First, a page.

[Geany-Devel] Escaping replacement for placeholder in build commands

Lex Trotman elextr at gmail.com
Sat Dec 15 23:00:19 UTC 2012


>>> I don't think Geany should be interpreting what a user meant by their
>>> command, there are too many edge cases that don't conform to the
>>> "usual" gcc or other rules.  That space may be meant to be there,
>>> Geany has no way of knowing.  Also what if the command has globs in
>>> it, quoting them stops them working :(
> Calm down Lex, I'm not trying to break your whole Geany.  Breathe.
> Inspire; Expire.  Ok ;)

Hi Colomban,

Hehe, sorry, this email arrived just after another project just did
something similar to "sanitise" inputs and broke my setup, making me
very cranky, so I didn't want to have it happen to Geany :)

I agree that the security risk exists, but then it needs a peculiar
filename, the only way to fix that would be to ban any shell
metacharacters in filenames, but some users won't like that.

As for spaces in filenames, see below.

>> I think the idea is to just escape the filenames being replaced into %f
>> et al placeholders, not the whole command en masse. IIRC, the only thing
>> placed into the placeholders is filenames/paths, which should be able to
>> be safely escaped/sanitized without messing up the whole command.
> That's it.  Another example like Matthew's one:  what I want to do is
> only to make sure that e.g. "%f" is never replaced by something that
> will be interpreted as a command.  Those placeholders (%f, %d, %e and
> %p) represent filenames or paths and never user-typed commands, so they
> should never be interpreted as a command.
> For example, the simple command:
>         gcc "%f" -c -o "%e.o"
> Given the current file named:
>         holy "crap.c
> would currently expand to:
>         gcc "holy "crap.c" -c -o "holy "crap.o"
> Which, huh, doesn't mean what you want at all!  The commands will be
> understood as:
> argv[0] = gcc
> argv[1] = holy crap.c -c -o holy
> argv[2] = crap.o
> (if my shell unquoting skills are correct ;))

Understand, I think thats right.

> What the user actually expected was:
> argv[0] = gcc
> argv[1] = holy "crap.c
> argv[2] = -c
> argv[3] = -o
> argv[4] = holy "crap.o
> Obviously, it's not the same :(

Thats obviously whats expected, and yes its not the same.  Although
inconvenient the above erroneous input would of course just give an
error, "holy crap.c -c -o holy" not found.  Well unless it is found :)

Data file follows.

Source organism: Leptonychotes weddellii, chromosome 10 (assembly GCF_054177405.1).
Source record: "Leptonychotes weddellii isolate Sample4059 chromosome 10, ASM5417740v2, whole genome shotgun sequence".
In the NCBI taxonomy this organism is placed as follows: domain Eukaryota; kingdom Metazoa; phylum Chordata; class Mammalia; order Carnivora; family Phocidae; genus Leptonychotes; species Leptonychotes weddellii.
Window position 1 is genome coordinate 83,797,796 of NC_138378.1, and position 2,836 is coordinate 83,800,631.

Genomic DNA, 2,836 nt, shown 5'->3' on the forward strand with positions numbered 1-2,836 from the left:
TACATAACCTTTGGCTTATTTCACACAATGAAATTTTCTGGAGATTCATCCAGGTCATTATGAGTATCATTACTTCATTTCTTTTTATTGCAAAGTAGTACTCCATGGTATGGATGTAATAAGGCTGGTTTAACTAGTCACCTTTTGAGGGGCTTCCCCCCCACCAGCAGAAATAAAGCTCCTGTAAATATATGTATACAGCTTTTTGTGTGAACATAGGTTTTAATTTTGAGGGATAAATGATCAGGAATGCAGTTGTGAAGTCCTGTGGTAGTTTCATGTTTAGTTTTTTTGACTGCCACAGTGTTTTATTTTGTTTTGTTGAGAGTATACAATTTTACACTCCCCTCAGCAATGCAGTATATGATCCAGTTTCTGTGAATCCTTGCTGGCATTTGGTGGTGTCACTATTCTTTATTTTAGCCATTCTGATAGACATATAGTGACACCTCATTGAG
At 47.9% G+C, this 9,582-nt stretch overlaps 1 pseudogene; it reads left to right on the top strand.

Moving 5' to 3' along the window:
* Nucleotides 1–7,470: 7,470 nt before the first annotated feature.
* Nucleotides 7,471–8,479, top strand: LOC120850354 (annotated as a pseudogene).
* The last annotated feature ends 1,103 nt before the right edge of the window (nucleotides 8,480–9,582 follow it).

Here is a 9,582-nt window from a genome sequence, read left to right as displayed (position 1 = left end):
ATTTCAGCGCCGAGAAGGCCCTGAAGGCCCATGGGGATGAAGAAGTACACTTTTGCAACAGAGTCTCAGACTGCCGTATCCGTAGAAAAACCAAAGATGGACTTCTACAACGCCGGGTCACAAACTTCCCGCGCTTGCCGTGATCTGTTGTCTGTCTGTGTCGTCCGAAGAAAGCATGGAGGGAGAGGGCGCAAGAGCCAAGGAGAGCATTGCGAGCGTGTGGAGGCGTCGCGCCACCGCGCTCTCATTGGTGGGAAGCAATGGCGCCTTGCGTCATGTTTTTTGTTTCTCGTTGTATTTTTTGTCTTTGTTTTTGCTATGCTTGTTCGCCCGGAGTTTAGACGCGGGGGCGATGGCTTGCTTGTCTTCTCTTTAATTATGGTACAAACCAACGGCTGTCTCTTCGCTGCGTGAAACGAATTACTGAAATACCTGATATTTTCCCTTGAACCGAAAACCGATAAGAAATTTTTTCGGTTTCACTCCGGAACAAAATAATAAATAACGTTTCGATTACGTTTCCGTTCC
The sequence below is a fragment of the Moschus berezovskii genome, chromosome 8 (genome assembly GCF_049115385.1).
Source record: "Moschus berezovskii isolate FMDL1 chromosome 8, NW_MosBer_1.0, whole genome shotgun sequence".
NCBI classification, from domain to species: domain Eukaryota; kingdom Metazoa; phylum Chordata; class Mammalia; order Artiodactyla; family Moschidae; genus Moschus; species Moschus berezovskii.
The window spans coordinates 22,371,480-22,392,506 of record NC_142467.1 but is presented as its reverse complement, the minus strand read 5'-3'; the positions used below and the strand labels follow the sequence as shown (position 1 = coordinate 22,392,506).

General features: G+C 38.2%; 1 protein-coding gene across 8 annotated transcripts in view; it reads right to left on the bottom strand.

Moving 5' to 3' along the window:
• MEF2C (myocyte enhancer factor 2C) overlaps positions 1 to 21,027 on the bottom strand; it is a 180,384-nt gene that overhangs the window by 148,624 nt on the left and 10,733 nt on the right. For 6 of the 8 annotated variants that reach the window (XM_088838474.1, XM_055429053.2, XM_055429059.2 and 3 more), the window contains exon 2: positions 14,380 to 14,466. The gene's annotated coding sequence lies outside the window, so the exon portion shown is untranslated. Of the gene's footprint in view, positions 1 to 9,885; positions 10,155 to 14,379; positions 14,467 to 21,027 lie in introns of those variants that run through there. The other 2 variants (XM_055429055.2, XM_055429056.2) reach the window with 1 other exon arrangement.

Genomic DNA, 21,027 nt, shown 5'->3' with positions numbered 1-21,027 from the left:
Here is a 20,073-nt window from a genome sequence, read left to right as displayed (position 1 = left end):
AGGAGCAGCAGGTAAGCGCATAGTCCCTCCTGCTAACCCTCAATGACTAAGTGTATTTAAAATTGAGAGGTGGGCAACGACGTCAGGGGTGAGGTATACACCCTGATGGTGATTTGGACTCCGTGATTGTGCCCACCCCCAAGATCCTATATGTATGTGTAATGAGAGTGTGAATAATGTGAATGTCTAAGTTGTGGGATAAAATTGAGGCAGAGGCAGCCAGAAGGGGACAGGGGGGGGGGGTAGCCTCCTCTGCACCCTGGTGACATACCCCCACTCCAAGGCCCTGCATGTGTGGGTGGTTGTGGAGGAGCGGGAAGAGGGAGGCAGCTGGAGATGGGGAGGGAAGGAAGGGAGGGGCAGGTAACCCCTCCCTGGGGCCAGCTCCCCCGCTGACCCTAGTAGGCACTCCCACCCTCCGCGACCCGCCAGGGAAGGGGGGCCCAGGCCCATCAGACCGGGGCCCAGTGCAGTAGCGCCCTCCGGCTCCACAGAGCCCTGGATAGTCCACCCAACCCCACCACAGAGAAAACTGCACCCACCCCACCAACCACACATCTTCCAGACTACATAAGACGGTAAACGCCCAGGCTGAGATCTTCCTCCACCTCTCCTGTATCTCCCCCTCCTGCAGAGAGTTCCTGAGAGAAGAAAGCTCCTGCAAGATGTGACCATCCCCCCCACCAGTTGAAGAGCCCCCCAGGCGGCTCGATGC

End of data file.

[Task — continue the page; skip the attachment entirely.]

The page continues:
> So again, what I want is to make sure the placeholders (%f & co.) are
> properly escaped/quoted/whatever so they never get misinterpreted like
> above.  And as I said, to actually achieve this we have to somewhat
> understand the quoting in the user command because we can't escape the
> same inside or outside shell quotes -- e.g. %f (without quotes) cannot
> be escaped the same way as "%f" (with the quotes).

or %e.* for example?

> But still nothing really clever trying to understand a meaning, just
> knowing the basics like '' and "" are quotes, and \ is an escape so we
> can know how to escape.  Actually the implementation I proposed simply
> closes any open quote before replacing a quoted placeholder, and then
> re-opens it.
> I.e. for the above example, it would replace as:
>         gcc ""'holy "crap.c'"" -c -o ""'holy "crap.o'""
> That's a bit ugly but you don't have to see it, and it's perfectly safe.
>  Also, just to make sure you see what I mean, if the user command didn't
> quote the %f and %e, and the filename simply contained a space:
> command:                gcc %f -c -o %e.o
> filename:               file name.c
> current replacement:    gcc file name.c -c -o file name.o
> fixed replacement:      gcc 'file name.c' -c -o 'file name'.o
> You see? :)

Yeah, thats a normal command, but continuing my example from above,
what do you get if I have

cmd %e.*

because if lets say the filename is xxx.c, if you get

cmd "xxx.*"

then the * won't be treated as a glob since its quoted, so my command
won't work.  It needs to be

cmd "xxx."*

So is g_shell_quote smart enough for all possibilities of shell
metacharacters?  Including the full range of shell patterns, and
backquote command substitution and etc. Then again what if the
filename has a literal * in it, how does g_shell_quote know its
literal or if we meant a glob?

>>>> So, how to fix it?
>>> Don't, its not broke :)
> Yes it is, although it's not really annoying because commands have
> quotes around placeholders and filenames generally don't include "
> literals.  But try compiling a file whose name contains a " literal and
> you'll see it's broken ;)

Heh, ok, but so is using a " literal in a filename in that case :)

> Hope it's clearer now :)

Clearer that its probably wrong, and needs mindreading to be right,
see example above :)


> Cheers,
> Colomban
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